Issuers should provide a detailed description of climate-related risks for each time horizon. A commonly used method is climate-related scenario analysis.  

Climate risk affects many aspects of the business, but only 39% have integrated climate change into overall risk management. Less than a quarter  

Issuers should implement a phased approach to incorporate climate-related risks into their overall enterprise risk management (ERM) strategy to ensure that they are systematically considered. 

Only 35% of issuers set long-term climate targets, and 30% provided medium-term targets. The majority (66%) set short-term targets, but issuers have to implement long-term plans to address climate change's systemic nature and align with global decarbonization goals. 

Issuers should complement short-term with medium & long-term targets. These targets should be quantitative to provide a clear and measurable framework for tracking progress. Issuers should also determine targets based on climate scenario analysis and climate science.  

A decrease in issuers linking top executive remuneration to sustainability performance. (From 26% in 2021 to 16% in 2023) 

Incorporation of such metrics is still in the early stages, and it comes with many challenges. The Financial Stability Board acknowledges that more time is needed before issuers can consistently link sustainability to executive remuneration. 

Out of 535 issuers, only 65 issuers (12%) have produced reasonably detailed climate transition plans. Additionally, only 34 transition plans have quantitative and time-based targets to track progress effectively. 

Issuers should provide climate-related targets with specific target dates.  

(NUS, 2023a) 

Although Singapore has introduced a range of resources and initiatives to support sustainability reporting, there remains room for improvement in the quality of disclosures made by companies. To help entities in producing sustainability reports, SGX’s Sustainability Knowledge Hub provides a one-stop information platform with disclosure resources.  

  • Released on 20 June 2016, SGX’s Sustainability Reporting guide provides guidance to issuers on the expected structure, contents, and the preparation of a sustainability report. 

  • Issued on 15 December 2021, SGX’s Core ESG Metrics assist issuers in disclosing a common & standard set of ESG metrics in their sustainability reports. These core metrics are aligned against global sustainability reporting frameworks to promote interoperability and consistency. 

  • On 12 September 2022, SGX and MAS jointly launched ESGenome, a no-cost digital disclosure portal to support listed companies in ESG-related disclosures, data collection, tracking and reporting. ESGenome enables companies to input ESG data in ready-made surveys and automatically generate sustainability reports that comply with SGX’s listing criteria. SRAC is currently working with other stakeholders to integrate the digital filing process and data fields of CRD with ESGenome.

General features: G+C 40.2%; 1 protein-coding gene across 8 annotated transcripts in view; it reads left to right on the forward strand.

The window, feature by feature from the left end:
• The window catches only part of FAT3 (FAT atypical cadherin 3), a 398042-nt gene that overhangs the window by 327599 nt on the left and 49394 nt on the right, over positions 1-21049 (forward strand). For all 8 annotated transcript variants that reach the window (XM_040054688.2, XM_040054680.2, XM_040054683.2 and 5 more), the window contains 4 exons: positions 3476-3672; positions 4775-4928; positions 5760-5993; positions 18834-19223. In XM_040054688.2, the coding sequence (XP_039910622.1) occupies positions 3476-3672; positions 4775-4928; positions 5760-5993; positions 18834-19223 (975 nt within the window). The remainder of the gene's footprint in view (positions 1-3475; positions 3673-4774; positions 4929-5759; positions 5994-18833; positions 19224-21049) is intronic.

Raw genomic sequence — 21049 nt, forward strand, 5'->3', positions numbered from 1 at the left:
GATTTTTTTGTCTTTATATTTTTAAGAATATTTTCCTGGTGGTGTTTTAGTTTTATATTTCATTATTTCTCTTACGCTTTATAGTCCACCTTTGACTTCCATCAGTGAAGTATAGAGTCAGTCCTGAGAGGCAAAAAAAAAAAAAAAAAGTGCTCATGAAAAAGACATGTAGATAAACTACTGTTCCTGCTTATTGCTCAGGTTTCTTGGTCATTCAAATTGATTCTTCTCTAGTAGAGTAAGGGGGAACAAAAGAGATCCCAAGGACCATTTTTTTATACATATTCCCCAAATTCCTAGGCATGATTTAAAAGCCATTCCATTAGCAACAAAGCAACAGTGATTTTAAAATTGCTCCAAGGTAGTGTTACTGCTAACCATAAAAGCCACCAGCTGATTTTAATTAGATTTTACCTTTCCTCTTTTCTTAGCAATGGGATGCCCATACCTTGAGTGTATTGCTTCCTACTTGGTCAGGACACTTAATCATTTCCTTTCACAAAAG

• ESGenome is part of MAS’s Project Greenprint, which offers other key platforms like ESGpedia Registry, Data Orchestrator and Greenprint Marketplace. Project Greenprint was created to streamline the collection, access, and use of ESG data for both large and small firms.  


Support for Local Companies 

As Sustainability Reporting becomes increasingly prevalent, SMEs are not spared from the “trickle-down” effect from firms that are required to make such disclosures (Seow, 2023). For example, large and listed companies reporting their Scope 3 emissions (from FY26) will require SMEs to report and measure their own emissions. SMEs who fail to produce such disclosures might be unable to supply to specific vendors or reach certain market segments like multinational corporations, which could then affect their business continuity in the long run. SMEs looking to access responsible capital must also produce ESG disclosures, which responsible investors rely on when making investing decisions (Seow, 2023).  

To support SMEs in their sustainability efforts, Enterprise Singapore launched the Enterprise Sustainability Program (ESP) in October 2021 to build sustainability knowledge and provide financial support for various projects. Several initiatives under ESP include: 

  • Sustainability courses like the ESP Foundational Course to help local enterprises build awareness and knowledge of key sustainability topics. 

  • An environmental disclosure program (Enterprise SG, 2023) for Singapore enterprises that was launched in July 2023. Participating companies receive a structured framework to support their sustainability disclosures and benchmarking data on key performance indicators measured against industry peers to understand their performance better.  

  • Funding support under the Productivity Solutions Grant for sustainability projects such as carbon accounting solutions to measure Scope 1 & 2 emissions